109 Governor Street, Richmond, Virginia 23219● www.vdh.virginia.gov
Aug. 30, 2011
FOR IMMEDIATE RELEASE
For More Information Contact
Michelle Peregoy, VDH (804) 864-7963
HEALTH OFFICIALS URGE RESIDENTS DEPENDENT ON WELLS AND SEPTIC SYSTEMS TO TAKE EXTRA PRECAUTIONS
RICHMOND, Va. – Virginia residents who depend on wells and septic systems that have been affected by flooding from Hurricane Irene need to take extra precautions to protect their health.
Floodwaters may contain fecal material from overflowing sewage systems and agricultural and industrial waste. Eating or drinking anything that has come in contact with contaminated water increases the risk for disease. Residents with wells should consider the possibility that their well is contaminated if submerged. Power outages can also cause additional problems because wells and some septic tanks need power to operate.
Onsite Sewage Systems
If your septic tank/drainfield system was damaged by the storm or if the soil is saturated, minimize water use within the house to prevent raw sewage from discharging to the ground surface. Minimize contact with sewage-contaminated waters. Use gloves and protective gear and wash any exposed skin with soap and water as soon as possible. Disinfect any exposed human contact surfaces with diluted bleach water.
If your system has been damaged or remains sluggish, you will need to complete an application to repair your damaged system with the local health department or contact your Alternative Onsite Sewage System Operator to inspect your alternative system
People who rely on private wells for their water should consider their well contaminated if it was submerged or they believe it is possible the well became submerged during the hurricane.
If the well was flooded and underwater, consider it contaminated and disinfect the well and the water system using this procedure: http://www.wellwater.bse.vt.edu/files/SHOCK442-663_PDF.pdf. The procedure is shock chlorination, which is a process of disinfecting the well with chlorine to kill the bacteria. The water should not be consumed until bacteriological testing indicates the well is not contaminated. Two satisfactory bacteriological tests performed on samples taken at least 24 hours apart will indicate your water supply has been properly disinfected. Be sure to carefully follow the instructions from a lab when collecting your water samples. Exposing the water or container to a source of bacteriological contamination (fingers, breath, etc.) could give a false positive result.
Labs certified to test drinking water are available at this website:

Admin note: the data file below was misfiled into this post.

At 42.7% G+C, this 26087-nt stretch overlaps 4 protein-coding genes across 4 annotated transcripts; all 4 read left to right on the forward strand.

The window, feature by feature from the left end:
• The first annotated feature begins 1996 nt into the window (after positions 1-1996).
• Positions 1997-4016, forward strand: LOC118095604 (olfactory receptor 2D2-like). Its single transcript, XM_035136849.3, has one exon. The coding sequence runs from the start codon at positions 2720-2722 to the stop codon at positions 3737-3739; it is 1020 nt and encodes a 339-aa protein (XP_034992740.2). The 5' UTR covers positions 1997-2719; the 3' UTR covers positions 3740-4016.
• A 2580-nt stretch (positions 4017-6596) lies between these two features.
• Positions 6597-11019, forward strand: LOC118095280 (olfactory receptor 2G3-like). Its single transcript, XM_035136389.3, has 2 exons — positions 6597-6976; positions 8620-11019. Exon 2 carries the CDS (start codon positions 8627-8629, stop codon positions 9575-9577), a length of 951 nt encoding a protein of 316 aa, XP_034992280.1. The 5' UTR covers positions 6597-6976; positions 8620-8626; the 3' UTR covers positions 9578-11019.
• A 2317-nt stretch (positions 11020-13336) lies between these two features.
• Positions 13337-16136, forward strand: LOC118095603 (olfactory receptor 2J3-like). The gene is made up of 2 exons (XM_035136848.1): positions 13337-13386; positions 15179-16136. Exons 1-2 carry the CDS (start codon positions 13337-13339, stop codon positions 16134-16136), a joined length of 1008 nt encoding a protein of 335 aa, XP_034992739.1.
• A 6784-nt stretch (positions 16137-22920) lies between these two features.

Lastly, if you are unsure if the well was flooded, assume that it was and use another water source until the water supply is disinfected.
Power outages can cause problems for homeowners with wells and/or certain onsite sewage systems. If your home is served by a well, the well pump will not work when the power goes out. Keep sufficient potable water on hand for drinking and cooking. Toilets can be flushed by pouring a bucketful of water into the tank and using the handle or by pouring a bucketful into the bowl. Many well pumps operate on a 240 volt circuit, so if you plan to use a generator to run your well pump during a power outage, have the connections established by a licensed electrician. Remember – water and electricity are very dangerous together.
Some onsite sewage systems may also fail to operate properly during a power outage. The pump won’t work without power in systems with pumps, but most onsite sewage systems with a pump should have 100-200 gallons storage capacity above the high level alarm. Exceeding this storage capacity could cause the pump chamber to overflow, spilling raw sewage on the ground. Use water sparingly.
Many alternative systems also have electrical components such as aerators, flow control switches and other equipment. Many alternative systems also include a pump and should have a limited amount of storage capacity as noted above. Alternative system owners should call their licensed Alternative Onsite Sewage System Operator as soon as possible once the power returns if some components do not seem to be functioning properly.
For more information, log onto the Virginia Department of Emergency Management website at www.vaemergency.gov or the Virginia Department of Health website at http://www.vdh.virginia.gov/EnvironmentalHealth/Onsite/